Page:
- The Washington Times - Monday, April 6, 2009

Oil prices rose to near $53 a barrel Monday as investors sought to ride the momentum from a two-month rally in crude prices on expectations that the U.S. recession may be bottoming out.

Benchmark crude for May delivery was up 42 cents to $52.93 a barrel by midday in Europe in electronic trading on the New York Mercantile Exchange. The contract fell 13 cents on Friday to settle at $52.51.

In London, Brent prices rose 38 cents to $53.85 a barrel on the ICE Futures exchange.

Crude has jumped from below $35 a barrel in February as investor concerns have eased that the ailing U.S. economy would enter a depression and drag the rest of the world with it. Traders will be watching corporate earnings announcements for signs the recession may have bottomed in the first quarter and for company guidance about coming quarters.

Aluminum producer Alcoa Inc. is set to kick off first-quarter earnings season on Tuesday.

Still, some traders are skeptical whether oil demand that’s reeling from a global recession can justify much higher crude prices.

“The good feeling is hanging on, but I still think this is a bear-market rally,” said Christoffer Moltke-Leth, head of sales trading for Saxo Capital Markets in Singapore. “I think crude is going to see some pretty firm resistance around $55, then go back down to the low $40s.”

Investors were cheered last week by the G-20 meeting in London, where leaders agreed to resist the lure of protectionism during the economic crisis. The nations also pledged more than $1 trillion to combat the global financial crisis.

“The underlying sentiment after this meeting was pretty positive,” Moltke-Leth said. “Compared to the depression of the 1930s, the international community is showing that it is committed to working together.”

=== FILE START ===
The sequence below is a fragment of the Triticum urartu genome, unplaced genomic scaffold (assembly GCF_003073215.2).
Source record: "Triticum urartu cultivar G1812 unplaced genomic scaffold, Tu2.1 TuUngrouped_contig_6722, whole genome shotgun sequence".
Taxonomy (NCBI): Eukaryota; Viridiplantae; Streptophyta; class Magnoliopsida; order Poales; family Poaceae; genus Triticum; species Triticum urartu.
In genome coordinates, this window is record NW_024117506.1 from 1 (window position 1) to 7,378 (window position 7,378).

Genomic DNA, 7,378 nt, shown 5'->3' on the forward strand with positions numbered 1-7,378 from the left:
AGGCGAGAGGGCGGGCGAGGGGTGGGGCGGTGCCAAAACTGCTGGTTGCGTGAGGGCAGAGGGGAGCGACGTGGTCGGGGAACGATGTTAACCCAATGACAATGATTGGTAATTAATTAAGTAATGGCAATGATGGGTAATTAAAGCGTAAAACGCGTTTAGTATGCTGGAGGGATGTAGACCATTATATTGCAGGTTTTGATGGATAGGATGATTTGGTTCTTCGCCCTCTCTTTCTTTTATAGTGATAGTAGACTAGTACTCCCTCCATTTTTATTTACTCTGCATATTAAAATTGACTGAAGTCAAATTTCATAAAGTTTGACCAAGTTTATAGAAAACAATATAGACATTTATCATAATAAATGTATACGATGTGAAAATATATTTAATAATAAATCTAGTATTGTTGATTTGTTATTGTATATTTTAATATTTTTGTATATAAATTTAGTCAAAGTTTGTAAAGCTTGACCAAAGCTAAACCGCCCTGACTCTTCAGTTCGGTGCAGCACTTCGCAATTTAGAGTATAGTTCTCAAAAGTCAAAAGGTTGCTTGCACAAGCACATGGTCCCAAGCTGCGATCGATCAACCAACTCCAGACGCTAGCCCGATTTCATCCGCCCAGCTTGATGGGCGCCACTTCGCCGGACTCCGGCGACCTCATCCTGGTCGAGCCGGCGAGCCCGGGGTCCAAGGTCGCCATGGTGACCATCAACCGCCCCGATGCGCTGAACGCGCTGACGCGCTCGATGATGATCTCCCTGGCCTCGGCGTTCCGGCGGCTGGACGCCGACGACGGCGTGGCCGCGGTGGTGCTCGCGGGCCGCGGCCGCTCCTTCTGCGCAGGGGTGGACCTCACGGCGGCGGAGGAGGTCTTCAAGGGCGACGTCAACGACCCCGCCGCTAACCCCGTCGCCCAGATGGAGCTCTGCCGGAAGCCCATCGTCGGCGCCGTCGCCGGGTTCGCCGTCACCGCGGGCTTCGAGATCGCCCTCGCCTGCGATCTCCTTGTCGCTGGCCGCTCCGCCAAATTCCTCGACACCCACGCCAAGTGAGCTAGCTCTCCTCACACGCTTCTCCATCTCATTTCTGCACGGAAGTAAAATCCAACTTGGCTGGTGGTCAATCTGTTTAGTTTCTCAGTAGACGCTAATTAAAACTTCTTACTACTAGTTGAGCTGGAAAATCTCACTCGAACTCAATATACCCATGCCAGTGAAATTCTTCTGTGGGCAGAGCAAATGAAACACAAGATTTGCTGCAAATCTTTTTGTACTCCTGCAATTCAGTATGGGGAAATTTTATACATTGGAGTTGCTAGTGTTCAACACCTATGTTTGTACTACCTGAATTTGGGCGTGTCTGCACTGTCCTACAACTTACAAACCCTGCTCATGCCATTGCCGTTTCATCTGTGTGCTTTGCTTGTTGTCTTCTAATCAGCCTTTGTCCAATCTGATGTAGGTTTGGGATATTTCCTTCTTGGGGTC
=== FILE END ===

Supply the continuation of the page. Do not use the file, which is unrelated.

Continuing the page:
U.S. energy consultancy Cameron Hanover said several factors were contributing to the oil market gains.

“Prices have been advancing, more or less, for seven weeks, and traders seem to have bought into economically vague but hopeful events, a weaker U.S. dollar, higher equities and the seasonal tendency of prices to advance at this time of year,” Cameron Hanover said in a note to clients.

Investors also brushed off a grim U.S. jobs report on Friday that showed the unemployment rate rose to 8.5 percent in March, a 25-year high.

Concerns that growth could remain weak for years _ as companies and individuals shed debt and credit remains tight _ will likely dampen oil prices this year, Moltke-Leth said.

“Until the credit market really loosens up, you won’t see a long-term sustained rally in commodities,” Moltke-Leth said. “We may have to live with 2 to 2.5 percent growth.”

Others, however, said the rising trend was feeding on speculators’ return to the oil market even despite the weak economy.

“With the growing acceptance that oil prices are on the rise, albeit gradually and almost certainly not without occasional hiccups, more and more hot money is likely to underpin prices,” said a report by Britain’s KBC Market Services. “The speculators are doing the oil market, and OPEC, a big favor.”

In other Nymex trading, gasoline for May delivery rose 1.08 cents to $1.5032 a gallon and heating oil gained 1.05 cents to $1.4565 a gallon. Natural gas for May delivery advanced 2.7 cents to $3.828 per 1,000 cubic feet.

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Associated Press writer Alex Kennedy in Singapore contributed to this report.

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